MASERU — Local choral group Mohapeloa Singers on Saturday celebrated their late founder’s great contribution to music at Manthabiseng Convention Centre.
Pulumo Mohapeloa, who died in 1982 at the age of 74, was a legendary composer whose music is still celebrated globally.
According to Mohapeloa Singers president, Thabo Mokhutsoane, the event was the second to be held to commemorate Mohapeloa’s contribution to the choral music industry.
“We decided to initiate an event that will conserve and publicise his great contribution to the choral music industry,” Mokhutsoane said.
“Ntate Joshua Pulumo Mohapeloa was one of few Africans who happened to win the hearts of many due to his infinite talent, and as Mohapeloa singers we want the legacy to live on forever and his music to be sang by generations to come.”
Mokhutsoane said they were planning to build up the event into an annual celebration in recognition of his splendid work.
Minister of Tourism, Environment andCulture ‘Mannete Ramaili said the gala opened a challenge for her ministry to organise an event that appreciates and recognises great works by local talent.
“This event poses a challenge to the ministry of tourism to hold an event that will recognise the works and infinite talent of Basotho,” she said.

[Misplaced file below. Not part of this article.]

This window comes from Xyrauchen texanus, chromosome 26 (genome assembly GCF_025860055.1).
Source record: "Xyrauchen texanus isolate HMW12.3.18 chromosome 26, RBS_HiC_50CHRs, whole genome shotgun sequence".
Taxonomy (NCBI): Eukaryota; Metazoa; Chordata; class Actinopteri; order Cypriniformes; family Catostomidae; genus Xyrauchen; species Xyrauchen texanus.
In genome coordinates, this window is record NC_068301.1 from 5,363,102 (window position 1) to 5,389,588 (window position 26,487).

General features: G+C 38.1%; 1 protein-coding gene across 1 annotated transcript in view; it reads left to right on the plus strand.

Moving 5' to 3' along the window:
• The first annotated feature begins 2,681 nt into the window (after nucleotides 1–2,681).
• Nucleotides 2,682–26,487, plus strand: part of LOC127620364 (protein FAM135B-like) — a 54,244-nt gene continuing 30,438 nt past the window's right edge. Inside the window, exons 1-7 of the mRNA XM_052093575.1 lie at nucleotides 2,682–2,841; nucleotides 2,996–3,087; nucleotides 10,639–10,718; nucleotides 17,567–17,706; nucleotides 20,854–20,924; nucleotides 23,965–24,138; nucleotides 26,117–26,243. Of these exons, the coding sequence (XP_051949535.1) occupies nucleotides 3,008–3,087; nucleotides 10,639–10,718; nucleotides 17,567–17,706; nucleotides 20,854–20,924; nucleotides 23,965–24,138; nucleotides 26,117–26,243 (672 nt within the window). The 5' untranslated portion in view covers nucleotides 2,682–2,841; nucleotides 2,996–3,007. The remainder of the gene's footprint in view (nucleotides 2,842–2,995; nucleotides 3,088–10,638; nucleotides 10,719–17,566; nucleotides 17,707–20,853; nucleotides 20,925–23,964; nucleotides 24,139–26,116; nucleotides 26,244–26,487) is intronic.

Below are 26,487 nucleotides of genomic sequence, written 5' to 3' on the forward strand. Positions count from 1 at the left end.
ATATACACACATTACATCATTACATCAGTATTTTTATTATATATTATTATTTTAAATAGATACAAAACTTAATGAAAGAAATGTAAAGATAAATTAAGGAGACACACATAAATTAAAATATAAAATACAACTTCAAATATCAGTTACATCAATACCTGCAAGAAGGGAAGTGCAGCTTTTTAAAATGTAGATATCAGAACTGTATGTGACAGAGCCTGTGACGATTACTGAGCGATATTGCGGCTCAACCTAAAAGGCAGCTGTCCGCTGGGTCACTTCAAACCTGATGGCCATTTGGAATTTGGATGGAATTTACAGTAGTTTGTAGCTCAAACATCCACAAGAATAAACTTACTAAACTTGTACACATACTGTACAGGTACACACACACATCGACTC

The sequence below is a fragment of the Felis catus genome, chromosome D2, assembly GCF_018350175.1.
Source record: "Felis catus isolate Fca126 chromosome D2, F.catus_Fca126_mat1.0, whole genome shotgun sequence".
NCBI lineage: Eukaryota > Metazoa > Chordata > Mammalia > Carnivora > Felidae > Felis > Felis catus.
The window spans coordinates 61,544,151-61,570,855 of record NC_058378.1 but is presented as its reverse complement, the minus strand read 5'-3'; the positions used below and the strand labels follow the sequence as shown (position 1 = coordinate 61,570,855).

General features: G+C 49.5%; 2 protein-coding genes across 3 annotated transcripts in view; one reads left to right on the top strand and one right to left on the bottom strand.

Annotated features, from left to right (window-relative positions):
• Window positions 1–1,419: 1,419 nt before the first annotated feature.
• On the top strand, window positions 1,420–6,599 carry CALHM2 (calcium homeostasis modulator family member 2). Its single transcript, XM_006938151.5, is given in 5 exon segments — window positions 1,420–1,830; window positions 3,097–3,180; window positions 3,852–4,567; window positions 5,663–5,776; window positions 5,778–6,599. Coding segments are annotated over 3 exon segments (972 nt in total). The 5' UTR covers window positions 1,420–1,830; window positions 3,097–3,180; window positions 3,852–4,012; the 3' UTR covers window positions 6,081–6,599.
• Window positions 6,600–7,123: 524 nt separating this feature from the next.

On behalf of colleagues of Mohapeloa, Mpeli Mpeli told the audience how the late musician helped him learn the techniques of music composition and singing.
“I cannot say he was my friend, rather he was a mentor. He travelled with me through the journey of music composition and when he was honoured with a doctorate by the National University of Lesotho, I composed a song for him titled Thoko ea Kheleke for the talent he had,” Mpeli said.
Sentho Mohapeloa, who spoke on behalf of the family, said what started off as an evening of fireside singing and story-telling at home became a sampling of Mohapeloa’s early infinite talent.
“We never understood him that much as he always made musical melody with whatever he had in his hands and with everything he heard, especially from nature,” Mohapeloa said.
The late composer’s first anthology was published in 1937 and hundreds of other songs were also published in pamphlets.
“He wrote so many songs in the domain of choral music,” Mohapeloa said.
Speakers also hailed the late Mohapeloa as a serious and talented individual who embraced nature and loved his country and culture.
Soon after the speeches, the tempo inched to a hyper level of music by three local choirs, Mohapeloa Singers, Maseru Vocal Waves and Baeti Voice Choir, with each singing three of Mohapeloa’s compositions.
Just like a choral concert, audiences bet their money on choirs to sing their favourite songs from local song composers.
The mood changed to a higher note when Tlohang Sekhamane took to the stage to conduct Mohapeloa Singers on a song he composed while a teacher at Matsieng.
“We started off last year alone; this year we invited two more local choirs and in future we will invite choirs from in and out of the country to celebrate the legendary’s life in the choral music industry,” Thabo Mokhutsoane of Mohapeloa Singers said.